Amyloid Beta Transport and Effects on Permeability in a Human Brain Endothelial Cell Line

Tai, Leon M. (2009). Amyloid Beta Transport and Effects on Permeability in a Human Brain Endothelial Cell Line. PhD thesis The Open University.

DOI: https://doi.org/10.21954/ou.ro.0000eb0a

Abstract

The clearance of neurotoxic amyloid beta (Aβ) from the brain represents a novel therapeutic target for Alzheimer's disease (AD). The ability of two blood-brain barrier (BBB) drug transporters, P-glycoprotein (P-gp) and the breast cancer resistance protein (BCRP), to transport Aβ was investigated using a human brain endothelial cell (BEC) line, hCMEC/D3. P-gp expression by hCMEC/D3 cells was stable over a high passage number, polarised on the apical membrane, consistent with the blood side in vivo, and comparable, albeit slightly reduced, to primary isolated human BECs. The P-gp inhibitors tariquidar and vinblastine prevented the efflux of rhodamine 123 from hCMEC/D3 cells, indicative of functional P-gp expression. hCMEC/D3 cells therefore constituted a suitable model to investigate P-gp substrate interactions in vitro. P-gp, and to a lesser extent BCRP, inhibition, increased the net influx and decreased the efflux of 0.1 nM 125I Aβ 1-40 in hCMEC/D3 cells. Both P-gp and BCRP inhibition increased the apical-to-basolateral but not the basolateral-to-apical permeability of hCMEC/D3 cells to 125I Aβ 1-40. This data is consistent with P-gp and BCRP, acting in vivo to prevent blood-borne Aβ peptides entering the brain but not to clear Aβ load from the brain.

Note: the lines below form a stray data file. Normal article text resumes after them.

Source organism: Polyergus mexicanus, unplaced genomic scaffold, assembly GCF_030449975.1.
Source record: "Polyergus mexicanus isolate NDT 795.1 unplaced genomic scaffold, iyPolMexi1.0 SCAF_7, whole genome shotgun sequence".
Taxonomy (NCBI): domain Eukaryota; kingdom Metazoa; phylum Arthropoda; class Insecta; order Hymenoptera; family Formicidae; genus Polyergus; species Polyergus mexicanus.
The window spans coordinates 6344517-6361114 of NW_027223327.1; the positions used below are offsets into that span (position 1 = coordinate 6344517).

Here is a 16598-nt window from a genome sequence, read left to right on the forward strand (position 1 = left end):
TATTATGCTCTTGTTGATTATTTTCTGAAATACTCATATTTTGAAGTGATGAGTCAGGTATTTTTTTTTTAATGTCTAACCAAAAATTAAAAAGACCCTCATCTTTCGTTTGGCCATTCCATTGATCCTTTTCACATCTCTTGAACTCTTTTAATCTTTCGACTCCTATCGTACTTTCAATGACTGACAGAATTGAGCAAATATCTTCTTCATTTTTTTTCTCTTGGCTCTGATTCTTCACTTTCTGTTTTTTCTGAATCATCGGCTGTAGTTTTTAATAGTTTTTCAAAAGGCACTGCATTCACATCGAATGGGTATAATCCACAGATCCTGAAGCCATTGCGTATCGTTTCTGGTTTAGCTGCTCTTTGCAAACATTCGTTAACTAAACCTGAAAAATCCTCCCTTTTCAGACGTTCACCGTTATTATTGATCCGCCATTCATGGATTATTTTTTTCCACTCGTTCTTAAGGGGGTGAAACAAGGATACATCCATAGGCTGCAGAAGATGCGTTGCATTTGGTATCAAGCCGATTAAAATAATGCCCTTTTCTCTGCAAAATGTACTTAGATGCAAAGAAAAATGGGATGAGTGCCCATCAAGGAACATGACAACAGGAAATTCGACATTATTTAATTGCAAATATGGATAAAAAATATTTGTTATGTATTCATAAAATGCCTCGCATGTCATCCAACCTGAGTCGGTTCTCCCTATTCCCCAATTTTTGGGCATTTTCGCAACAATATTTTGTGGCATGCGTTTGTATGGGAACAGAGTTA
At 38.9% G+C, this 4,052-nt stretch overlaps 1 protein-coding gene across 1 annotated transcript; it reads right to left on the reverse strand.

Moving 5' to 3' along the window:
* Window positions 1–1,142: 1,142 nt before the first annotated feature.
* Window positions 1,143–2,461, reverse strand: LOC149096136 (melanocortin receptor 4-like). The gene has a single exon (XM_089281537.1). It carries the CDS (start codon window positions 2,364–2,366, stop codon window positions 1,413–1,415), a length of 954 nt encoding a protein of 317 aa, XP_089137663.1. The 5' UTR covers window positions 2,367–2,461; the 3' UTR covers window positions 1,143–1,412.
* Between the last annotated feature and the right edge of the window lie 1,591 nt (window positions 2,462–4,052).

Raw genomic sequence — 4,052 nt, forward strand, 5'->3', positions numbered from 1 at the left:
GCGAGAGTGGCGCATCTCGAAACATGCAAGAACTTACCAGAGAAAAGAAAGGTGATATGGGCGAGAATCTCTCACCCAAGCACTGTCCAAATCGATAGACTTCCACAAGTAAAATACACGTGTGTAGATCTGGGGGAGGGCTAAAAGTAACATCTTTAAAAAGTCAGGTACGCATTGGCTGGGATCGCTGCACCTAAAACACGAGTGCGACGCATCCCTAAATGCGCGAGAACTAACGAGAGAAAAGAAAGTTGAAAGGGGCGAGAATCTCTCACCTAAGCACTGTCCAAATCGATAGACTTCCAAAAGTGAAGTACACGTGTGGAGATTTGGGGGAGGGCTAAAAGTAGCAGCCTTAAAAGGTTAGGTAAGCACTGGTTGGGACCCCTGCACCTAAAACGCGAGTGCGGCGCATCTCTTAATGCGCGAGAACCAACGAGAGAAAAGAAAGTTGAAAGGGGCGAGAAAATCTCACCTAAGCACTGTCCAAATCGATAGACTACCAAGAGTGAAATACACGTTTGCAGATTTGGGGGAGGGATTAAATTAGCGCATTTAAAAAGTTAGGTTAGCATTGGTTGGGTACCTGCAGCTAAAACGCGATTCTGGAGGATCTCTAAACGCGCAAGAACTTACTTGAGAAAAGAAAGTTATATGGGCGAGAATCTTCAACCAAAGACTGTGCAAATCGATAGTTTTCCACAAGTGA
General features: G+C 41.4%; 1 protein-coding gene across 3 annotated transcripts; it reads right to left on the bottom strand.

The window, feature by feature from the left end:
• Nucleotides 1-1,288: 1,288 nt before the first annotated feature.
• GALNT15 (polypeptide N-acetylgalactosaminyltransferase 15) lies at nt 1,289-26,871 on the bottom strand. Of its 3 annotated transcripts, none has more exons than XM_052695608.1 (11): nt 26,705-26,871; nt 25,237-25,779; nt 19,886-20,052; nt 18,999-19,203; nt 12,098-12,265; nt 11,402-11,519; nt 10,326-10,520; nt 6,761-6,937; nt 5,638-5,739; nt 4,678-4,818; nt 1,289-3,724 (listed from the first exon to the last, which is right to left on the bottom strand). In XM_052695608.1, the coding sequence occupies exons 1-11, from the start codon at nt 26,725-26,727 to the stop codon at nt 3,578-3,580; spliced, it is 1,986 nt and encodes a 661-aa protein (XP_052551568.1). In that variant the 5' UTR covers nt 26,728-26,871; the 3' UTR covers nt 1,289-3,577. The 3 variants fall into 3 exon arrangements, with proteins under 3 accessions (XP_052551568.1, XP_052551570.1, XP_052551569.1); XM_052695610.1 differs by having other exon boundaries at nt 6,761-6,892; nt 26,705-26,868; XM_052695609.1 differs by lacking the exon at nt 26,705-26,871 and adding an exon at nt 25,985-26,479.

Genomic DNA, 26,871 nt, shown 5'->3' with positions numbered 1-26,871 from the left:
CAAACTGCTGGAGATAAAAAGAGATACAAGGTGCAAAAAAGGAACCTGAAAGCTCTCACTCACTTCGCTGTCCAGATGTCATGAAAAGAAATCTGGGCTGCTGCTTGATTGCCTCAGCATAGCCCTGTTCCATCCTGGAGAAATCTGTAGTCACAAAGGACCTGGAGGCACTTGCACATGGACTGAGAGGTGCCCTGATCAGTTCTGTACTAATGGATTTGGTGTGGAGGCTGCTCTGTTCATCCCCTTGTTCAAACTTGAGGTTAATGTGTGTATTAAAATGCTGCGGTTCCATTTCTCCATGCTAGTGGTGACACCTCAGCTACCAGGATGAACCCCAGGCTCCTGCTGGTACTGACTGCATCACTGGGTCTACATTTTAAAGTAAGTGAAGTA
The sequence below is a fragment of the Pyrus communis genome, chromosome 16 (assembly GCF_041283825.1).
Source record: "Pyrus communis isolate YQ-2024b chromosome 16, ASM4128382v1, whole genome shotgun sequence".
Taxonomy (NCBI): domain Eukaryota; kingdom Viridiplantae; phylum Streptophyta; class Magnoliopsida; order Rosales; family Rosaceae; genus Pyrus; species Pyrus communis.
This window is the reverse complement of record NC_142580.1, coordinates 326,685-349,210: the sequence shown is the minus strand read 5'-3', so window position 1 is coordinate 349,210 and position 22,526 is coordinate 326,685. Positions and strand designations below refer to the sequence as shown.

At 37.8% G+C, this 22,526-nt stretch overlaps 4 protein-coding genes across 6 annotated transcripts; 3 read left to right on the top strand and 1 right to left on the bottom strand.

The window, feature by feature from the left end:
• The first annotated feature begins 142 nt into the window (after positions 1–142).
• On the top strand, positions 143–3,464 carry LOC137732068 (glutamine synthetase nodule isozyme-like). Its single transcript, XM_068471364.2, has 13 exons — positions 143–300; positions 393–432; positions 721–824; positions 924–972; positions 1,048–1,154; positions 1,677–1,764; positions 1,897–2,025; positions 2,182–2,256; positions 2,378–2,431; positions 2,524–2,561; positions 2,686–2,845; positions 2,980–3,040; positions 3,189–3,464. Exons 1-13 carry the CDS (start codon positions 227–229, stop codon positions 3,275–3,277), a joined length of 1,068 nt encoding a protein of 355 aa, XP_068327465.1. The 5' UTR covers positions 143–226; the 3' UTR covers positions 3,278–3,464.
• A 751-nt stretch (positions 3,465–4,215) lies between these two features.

Vascular dysfunction is emerging as a key pathological hallmark in AD, including increased BBB permeability. The effect of Aβ on the permeability of hCMEC/D3 cells was therefore investigated. Aβ 1-40 induced a marked increase in hCMEC/D3 cell permeability to the paracellular tracer 70 kDa FITC-dextran. Increased permeability was associated with a specific decrease in the tight junction protein occludin, but not claudin-5 or ZO-1, both at the protein and mRNA levels. JNK and p38MAPK inhibition prevented Aβ 1-40-mediated occludin down-regulation and increased paracellular permeability of hCMEC/D3 cells. Our findings suggest that the JNK and p38MAPK pathways might represent attractive therapeutic targets for preventing vascular dysfunction in AD.

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